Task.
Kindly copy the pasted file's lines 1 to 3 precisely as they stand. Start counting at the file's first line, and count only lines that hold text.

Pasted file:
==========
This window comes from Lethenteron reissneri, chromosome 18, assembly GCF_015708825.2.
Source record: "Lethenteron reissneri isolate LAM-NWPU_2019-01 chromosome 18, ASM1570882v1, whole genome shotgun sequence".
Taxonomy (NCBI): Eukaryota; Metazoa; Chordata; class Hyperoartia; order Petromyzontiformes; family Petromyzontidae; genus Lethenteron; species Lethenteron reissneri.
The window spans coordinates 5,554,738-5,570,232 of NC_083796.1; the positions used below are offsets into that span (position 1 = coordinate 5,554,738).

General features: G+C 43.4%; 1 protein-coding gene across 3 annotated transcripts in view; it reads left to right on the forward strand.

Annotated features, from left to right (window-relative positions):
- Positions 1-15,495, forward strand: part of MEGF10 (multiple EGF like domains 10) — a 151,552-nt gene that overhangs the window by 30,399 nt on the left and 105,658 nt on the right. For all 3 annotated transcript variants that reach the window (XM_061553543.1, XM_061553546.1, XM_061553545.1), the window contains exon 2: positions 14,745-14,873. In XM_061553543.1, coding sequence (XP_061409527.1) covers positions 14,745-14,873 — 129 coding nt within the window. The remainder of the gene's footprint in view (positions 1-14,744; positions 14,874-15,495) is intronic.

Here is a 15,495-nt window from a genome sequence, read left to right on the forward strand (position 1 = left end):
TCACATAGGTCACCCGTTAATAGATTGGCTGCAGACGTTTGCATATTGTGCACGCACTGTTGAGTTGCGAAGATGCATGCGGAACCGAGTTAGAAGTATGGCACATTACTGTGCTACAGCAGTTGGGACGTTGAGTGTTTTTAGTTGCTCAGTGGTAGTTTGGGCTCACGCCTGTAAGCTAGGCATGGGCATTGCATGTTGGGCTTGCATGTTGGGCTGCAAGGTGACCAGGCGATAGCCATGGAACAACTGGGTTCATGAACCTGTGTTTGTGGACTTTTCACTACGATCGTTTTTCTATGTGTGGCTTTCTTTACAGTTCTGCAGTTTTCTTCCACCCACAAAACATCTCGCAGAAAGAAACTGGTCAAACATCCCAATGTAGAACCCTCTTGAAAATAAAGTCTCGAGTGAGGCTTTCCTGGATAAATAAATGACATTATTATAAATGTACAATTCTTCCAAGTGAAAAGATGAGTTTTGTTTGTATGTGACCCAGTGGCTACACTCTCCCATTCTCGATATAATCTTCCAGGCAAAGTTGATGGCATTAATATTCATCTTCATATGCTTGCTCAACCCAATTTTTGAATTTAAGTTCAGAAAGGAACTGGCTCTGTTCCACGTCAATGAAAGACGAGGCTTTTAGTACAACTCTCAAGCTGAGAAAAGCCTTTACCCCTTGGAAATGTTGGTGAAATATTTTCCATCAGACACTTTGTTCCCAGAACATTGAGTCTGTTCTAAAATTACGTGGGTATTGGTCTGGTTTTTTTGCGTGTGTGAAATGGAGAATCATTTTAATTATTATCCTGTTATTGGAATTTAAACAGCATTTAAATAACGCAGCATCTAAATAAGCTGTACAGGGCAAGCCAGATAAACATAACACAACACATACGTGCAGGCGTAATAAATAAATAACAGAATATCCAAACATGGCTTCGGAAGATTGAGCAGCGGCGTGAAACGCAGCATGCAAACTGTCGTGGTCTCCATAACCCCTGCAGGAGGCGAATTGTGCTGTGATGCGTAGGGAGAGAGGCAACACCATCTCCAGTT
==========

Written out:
This window comes from Lethenteron reissneri, chromosome 18, assembly GCF_015708825.2.
Source record: "Lethenteron reissneri isolate LAM-NWPU_2019-01 chromosome 18, ASM1570882v1, whole genome shotgun sequence".
Taxonomy (NCBI): Eukaryota; Metazoa; Chordata; class Hyperoartia; order Petromyzontiformes; family Petromyzontidae; genus Lethenteron; species Lethenteron reissneri.